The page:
The demand for wills is increasing
Amid the coronavirus crisis
Author: Andrew Thompson , Business Insider SA
The demand for wills is increasing in SA as Covid-19 spreads - and divorces may spike too
- Amid the coronavirus crisis, the demand for wills has increased across the world.
- South Africa is no exception, according to one of the country's biggest wills and estate administrators.
- At the same time, the divorce rate may also spike as a result of the lockdown.
The coronavirus has brought a big increase in the demand for wills as the spectre of death hangs over the world.
In Australia, the demand for wills soared by 300% in March, according to one report. There has also been a sharp increase in the demand for wills in the United States, while the BBC reports of wills being signed on car bonnets and witnessed through windows as Brits rush to complete wills – while still complying with strict legal requirements.
In South Africa, the demand for wills in South Africa has also increased, according to one of the country’s biggest wills and estates administration providers.
Capital Legacy says that the virus has caused people to confront death in a way that’s spurring a demand for wills.
"The Covid-19 pandemic has focused everyone’s attention on the possibility of passing away and the uncertainty of life," says CEO Alex Simeonides.
Massive spike in will enquiries
Between January and March this year, Capital Legacy says they’ve seen a 660% increase in enquiries for wills, compared to the same period last year. These numbers also climbed compared to the three months prior.
"In traditionally our quietest period, January to March, we received over 3,800 direct enquiries for assistance with wills," says Simeonides.
"Compare this to the 500 direct enquiries we received in the same period last year."
Complications to drafting wills in lockdown
Although many people are now looking to get their estates in order, drafting a will under lockdown conditions presents several challenges.
"Not everyone will be able to print their wills to sign them," says Simeonides.
"And there is a high likelihood that the people they are in isolation with are also the beneficiaries to their wills and can therefore not sign as witnesses. These are both requirements for a will to be valid in court."
At present, digital signatures are not considered valid on wills, and it’s unclear what legally will happen should someone die during lockdown conditions with a valid will that does not have the correct witness signatures.
Drafting a will at home
Drafting a will is not necessarily a complex process, though. You don’t need a lawyer to create a will if you have a straightforward financial situation - although a lawyer or financial planner can assist in complex situations, most banks and financial institutions offer simple wills as an online or telephonic service.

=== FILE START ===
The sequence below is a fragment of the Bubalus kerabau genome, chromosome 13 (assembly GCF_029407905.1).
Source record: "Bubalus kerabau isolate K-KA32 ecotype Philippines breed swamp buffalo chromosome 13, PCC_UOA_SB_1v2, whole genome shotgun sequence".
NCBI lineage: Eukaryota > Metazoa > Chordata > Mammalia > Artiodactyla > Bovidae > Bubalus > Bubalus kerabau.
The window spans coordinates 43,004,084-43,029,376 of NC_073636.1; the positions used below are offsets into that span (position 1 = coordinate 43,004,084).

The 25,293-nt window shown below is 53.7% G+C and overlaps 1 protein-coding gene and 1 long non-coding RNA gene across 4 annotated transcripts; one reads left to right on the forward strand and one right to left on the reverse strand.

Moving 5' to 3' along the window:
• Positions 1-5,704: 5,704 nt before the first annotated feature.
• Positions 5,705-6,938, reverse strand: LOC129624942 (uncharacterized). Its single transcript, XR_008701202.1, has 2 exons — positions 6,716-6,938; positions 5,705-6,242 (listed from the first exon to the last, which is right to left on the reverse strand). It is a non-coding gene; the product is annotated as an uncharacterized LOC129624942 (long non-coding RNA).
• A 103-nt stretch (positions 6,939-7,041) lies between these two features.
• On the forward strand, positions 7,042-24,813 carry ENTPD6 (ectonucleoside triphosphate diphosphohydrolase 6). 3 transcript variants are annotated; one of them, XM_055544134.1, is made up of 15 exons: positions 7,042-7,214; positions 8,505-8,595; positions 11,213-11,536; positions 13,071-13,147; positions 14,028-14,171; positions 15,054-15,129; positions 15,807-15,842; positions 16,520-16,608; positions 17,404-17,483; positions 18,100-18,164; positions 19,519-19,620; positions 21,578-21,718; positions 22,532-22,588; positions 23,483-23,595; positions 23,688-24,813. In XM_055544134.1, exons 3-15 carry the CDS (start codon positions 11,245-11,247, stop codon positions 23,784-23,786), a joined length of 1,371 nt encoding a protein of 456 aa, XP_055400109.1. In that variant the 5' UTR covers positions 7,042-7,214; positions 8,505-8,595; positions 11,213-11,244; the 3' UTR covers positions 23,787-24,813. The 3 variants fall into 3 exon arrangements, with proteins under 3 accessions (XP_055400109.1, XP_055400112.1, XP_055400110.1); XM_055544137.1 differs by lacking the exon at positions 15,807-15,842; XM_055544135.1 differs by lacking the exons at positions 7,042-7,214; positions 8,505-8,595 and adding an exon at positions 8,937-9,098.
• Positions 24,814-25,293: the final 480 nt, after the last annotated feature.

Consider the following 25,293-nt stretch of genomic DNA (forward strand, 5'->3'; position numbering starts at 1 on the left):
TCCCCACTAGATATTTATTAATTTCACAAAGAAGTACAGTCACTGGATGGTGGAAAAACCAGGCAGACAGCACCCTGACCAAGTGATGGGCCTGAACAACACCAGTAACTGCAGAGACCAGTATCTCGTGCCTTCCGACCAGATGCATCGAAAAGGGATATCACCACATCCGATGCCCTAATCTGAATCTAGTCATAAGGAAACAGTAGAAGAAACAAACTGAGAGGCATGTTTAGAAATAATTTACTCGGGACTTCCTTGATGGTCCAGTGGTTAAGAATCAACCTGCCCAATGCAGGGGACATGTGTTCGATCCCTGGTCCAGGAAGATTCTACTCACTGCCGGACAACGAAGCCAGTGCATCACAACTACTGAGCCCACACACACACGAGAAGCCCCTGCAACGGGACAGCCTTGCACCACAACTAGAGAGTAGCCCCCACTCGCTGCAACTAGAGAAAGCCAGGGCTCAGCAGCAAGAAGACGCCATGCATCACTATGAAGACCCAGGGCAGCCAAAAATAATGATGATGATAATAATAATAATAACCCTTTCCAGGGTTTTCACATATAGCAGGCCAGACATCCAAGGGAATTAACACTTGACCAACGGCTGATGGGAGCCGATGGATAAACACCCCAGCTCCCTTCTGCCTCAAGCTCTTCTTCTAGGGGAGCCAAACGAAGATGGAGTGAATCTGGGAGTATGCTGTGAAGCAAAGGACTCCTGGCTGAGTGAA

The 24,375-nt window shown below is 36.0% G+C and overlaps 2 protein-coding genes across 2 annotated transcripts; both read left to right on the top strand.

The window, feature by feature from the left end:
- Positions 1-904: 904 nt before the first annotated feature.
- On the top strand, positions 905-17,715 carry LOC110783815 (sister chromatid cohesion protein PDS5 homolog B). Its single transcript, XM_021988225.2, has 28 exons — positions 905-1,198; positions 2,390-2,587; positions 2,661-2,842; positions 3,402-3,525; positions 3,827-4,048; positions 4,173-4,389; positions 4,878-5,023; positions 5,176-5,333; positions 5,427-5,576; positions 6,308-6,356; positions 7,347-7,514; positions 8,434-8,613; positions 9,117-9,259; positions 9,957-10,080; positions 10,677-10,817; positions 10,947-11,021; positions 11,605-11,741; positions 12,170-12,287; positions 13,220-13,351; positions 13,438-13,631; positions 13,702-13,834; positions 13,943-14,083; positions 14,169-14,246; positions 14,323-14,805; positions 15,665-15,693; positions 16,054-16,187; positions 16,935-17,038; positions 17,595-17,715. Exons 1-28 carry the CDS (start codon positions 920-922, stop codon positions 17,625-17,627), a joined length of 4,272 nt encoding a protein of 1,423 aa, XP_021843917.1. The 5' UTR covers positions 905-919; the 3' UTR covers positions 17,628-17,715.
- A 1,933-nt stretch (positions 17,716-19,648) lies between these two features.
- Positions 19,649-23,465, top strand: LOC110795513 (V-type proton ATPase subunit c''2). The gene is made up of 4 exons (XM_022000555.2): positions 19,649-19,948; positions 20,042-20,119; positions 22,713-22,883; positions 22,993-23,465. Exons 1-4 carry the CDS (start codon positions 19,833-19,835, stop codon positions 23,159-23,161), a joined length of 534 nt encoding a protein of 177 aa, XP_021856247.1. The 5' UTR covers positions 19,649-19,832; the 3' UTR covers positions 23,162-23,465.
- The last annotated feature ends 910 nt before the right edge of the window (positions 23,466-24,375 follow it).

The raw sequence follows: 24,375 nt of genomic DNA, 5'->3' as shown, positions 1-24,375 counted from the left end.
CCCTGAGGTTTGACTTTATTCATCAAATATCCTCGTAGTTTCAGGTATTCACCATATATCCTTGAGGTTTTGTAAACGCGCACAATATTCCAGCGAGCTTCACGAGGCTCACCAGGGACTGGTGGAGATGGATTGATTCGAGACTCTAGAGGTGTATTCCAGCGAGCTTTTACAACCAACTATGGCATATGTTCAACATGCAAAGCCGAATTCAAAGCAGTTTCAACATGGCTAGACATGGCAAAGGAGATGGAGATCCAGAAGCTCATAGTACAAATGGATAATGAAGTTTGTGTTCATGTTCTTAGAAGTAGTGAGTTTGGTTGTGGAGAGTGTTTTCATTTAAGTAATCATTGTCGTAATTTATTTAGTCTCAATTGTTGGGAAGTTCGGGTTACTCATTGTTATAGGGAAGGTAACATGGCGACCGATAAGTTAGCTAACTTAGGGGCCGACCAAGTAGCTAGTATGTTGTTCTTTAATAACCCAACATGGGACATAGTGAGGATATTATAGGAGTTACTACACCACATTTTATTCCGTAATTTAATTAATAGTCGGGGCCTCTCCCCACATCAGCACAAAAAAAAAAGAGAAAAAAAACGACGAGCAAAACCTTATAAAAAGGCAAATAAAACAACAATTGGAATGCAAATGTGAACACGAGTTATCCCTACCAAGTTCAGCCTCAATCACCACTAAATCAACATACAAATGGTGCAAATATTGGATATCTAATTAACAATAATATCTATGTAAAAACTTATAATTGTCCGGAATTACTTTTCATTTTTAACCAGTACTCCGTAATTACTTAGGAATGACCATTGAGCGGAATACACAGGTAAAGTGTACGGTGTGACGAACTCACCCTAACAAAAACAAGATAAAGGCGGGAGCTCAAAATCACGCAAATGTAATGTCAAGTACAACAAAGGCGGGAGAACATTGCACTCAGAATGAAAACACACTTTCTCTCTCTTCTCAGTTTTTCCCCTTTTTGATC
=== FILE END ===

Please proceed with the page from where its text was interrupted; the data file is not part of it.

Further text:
The Law Society of South Africa has a comprehensive online resource available for those who have yet to draft a will - although this does not circumvent the requirements for physical copies and witness signatures.
Divorces may also spike
At the same time, the divorce rate may also spike as a result of Covid-19 lockdowns - as was the case in China.
Attorney at Krouwkams Attorneys, Olivia Krouwkams, says divorces in South Africa may follow a similar trend to those in China once lockdown regulations are lifted.
Krouwkams, who also assists couples through mediation, says this is because many couples are not used to spending so much time in each others’ company, which may lead to additional conflict.
"We’re not used to being with our partners for such extended periods of time, and if you’ve spent your life just coping with your partner - not really sharing a life and communicating adequately - this time in lockdown is going to be an extremely challenging time," she says.
Because the courts are currently only hearing urgent matters under lockdown, Krouwkams says it’s unlikely they will grant a divorce - and even once courts reopen, they will likely be flooded with requests.
Instead, Krouwkams recommends mediation as an alternative - which is something she and other attorneys are now offering during lockdown using video conference tools.
"People think they need to go through mediation only when they want a divorce, but if there are disputes, such as those in the family unit, that you just can’t seem to resolve, this is something you can bring to mediation," she says.
"And especially in this time, it can help to have a third party look at your problems from a new perspective and to find a strategy that fulfils both party’s needs."
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